By Christine Harper and Yalman Onaran
April 28 (Bloomberg) — Wall Street’s money-making machine is broken, and efforts to repair it after the biggest losses in history are likely to undermine profits for years to come.
Citigroup Inc., UBS AG and Merrill Lynch & Co. are among the banks and securities firms that have posted $310 billion of writedowns and credit losses from the collapse of the subprime mortgage market. They’ve cut 48,000 jobs and ousted four chief executive officers. The top five U.S. securities firms saw $110 billion of market value evaporate in the past 12 months.
No one is sure the model works anymore. While Wall Street executives and regulators study what went wrong, there is no consensus solution for restoring confidence. Under review are some of the motors that powered record earnings this decade — leverage, off-balance-sheet investments, the business of repackaging assets into bonds through securitization, and over- the-counter trading of credit derivatives. Without them, it will be difficult to generate growth.
“Brokerages will have a tough time for a while,” said Todd McCallister, a managing director at St. Petersburg, Florida-based Eagle Asset Management Inc., which oversees $14 billion. “The main engine of its recent growth, securitization, will be curtailed. Regulation will be cranked up. Everything is stacked against them.”
Last month’s collapse and emergency sale of Bear Stearns Cos., the fifth-largest of the New York-based securities firms, demonstrated the perils of Wall Street business practices developed after the 1999 repeal of the Glass-Steagall Act. The change allowed investment banks and depository institutions to compete with each other.
April 14, 2008
Martin Hutchinson is the author of “Great Conservatives” (Academica Press, 2005) — details can be found on the Web site http://www.greatconservatives.com
Fair value accounting, by which debt and equity securities on a company’s balance sheet are “marked to market” — written up or down to their market price — has been hyped by accountants and regulators as the epitome of modern financial reporting, enabling investors to gain a completely true picture of their investment’s financial position. Indeed, Gerald White of the Chartered Financial Analyst Institute, speaking at an American Enterprise Institute conference Tuesday, believes it should be applied to all items on the balance sheet, not just financial instruments. There is just one problem: in the turbulence of the last nine months it has completely failed to work, and has indeed shown itself to be pro-cyclical, encouraging economically foolish behavior in both up and down cycles.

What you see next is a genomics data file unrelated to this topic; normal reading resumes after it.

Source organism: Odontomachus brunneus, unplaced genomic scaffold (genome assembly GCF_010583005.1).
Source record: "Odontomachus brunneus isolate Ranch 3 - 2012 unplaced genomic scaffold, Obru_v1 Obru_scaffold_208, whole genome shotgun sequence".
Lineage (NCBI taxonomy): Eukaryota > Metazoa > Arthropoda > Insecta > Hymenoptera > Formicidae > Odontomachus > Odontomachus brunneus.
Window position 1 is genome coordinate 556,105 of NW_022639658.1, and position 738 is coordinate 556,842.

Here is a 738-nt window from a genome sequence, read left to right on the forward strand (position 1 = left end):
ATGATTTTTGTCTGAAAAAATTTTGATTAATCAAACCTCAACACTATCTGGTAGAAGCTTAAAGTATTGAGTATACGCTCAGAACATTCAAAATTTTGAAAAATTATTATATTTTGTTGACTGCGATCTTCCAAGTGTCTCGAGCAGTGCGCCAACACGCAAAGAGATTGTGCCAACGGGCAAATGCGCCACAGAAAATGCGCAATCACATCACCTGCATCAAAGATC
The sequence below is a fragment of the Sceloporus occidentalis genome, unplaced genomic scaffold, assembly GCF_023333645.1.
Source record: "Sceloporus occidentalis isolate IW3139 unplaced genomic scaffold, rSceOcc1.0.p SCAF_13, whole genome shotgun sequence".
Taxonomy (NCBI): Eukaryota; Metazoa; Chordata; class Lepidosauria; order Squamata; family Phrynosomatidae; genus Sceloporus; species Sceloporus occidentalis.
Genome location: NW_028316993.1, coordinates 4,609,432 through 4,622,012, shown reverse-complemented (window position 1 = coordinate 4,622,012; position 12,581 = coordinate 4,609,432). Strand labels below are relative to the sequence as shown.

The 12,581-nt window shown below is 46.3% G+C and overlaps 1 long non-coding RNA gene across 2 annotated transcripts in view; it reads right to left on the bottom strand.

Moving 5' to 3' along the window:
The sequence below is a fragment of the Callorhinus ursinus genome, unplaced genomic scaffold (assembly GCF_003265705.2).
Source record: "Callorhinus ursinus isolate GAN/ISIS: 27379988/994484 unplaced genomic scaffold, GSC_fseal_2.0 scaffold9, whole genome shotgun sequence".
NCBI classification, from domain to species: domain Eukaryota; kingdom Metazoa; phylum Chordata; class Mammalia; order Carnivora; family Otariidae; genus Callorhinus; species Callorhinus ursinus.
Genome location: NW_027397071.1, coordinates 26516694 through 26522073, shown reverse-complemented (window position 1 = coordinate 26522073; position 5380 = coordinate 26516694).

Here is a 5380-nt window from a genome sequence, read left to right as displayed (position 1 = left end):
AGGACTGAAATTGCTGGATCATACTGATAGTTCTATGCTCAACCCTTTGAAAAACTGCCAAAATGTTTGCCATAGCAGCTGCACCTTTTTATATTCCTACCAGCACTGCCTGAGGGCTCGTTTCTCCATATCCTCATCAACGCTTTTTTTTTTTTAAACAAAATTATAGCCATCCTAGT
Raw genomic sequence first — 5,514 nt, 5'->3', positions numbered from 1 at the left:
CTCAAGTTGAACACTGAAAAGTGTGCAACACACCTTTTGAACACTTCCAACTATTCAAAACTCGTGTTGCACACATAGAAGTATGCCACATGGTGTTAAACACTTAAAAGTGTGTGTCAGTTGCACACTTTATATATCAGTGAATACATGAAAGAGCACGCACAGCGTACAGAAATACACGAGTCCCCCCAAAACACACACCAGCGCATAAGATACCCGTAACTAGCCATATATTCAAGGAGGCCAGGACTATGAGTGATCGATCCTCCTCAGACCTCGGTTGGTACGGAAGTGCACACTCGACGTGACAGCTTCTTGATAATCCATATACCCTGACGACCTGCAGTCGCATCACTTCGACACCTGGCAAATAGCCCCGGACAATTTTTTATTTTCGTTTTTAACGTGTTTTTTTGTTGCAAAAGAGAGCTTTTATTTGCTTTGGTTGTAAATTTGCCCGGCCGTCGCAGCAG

As someone who only thinks about accounting once a decade or so, I wasn’t really aware that much had changed from my business school days in the early 1970s. At that time, the values of assets on the balance sheet didn’t move much. Everything the company owned was dumped on the balance sheet at cost price and stayed there for decades while the world turned. The only exception was when the company held bonds or shares that had declined catastrophically in value (the occasional wobble was ignored) in which case they were declared “impaired” and their value written down. The fun for analysts was in finding companies whose downtown real estate was still held on the books at its value of 1926, when it had been bought, since there just could be a little teensy-weensy asset profit that might be unlocked from the company if one could figure out how.
This attitude to values was maintained through the inflation-accounting period of the late 1970s and early 1980s. Assets were assumed to be held for the long term, so buildings were written up by the movement in the consumer price index between the asset’s purchase date and the balance sheet date. US and British accounts differed in their approach to inflation accounting, which may have been one reason why it was abandoned fairly quickly once inflation returned to single digits, but neither system attempted to “mark to market.”
The “mark to market” approach had been used since 1940 by US investment banks, holders of large numbers of tradable securities, who needed to convince their regulators that their capital was adequate. It was not however used by British merchant banks, equally holders of substantial amounts of tradable securities. Only a small portion of merchant bank assets was held in a “trading account.” The remainder was held on a “back book” investment account and valued at cost. In this way, merchant banks were able to manage earnings very effectively; generally they built up large “hidden reserves” in good years which were amortized into earnings in years of unexpected dearth, so that the overall picture was smoothened. The result was to increase the confidence of the market in each merchant bank; people assumed that 200-year-old institutions had accumulated enough “hidden reserves” and undervalued real estate to smooth out any problems that might arise.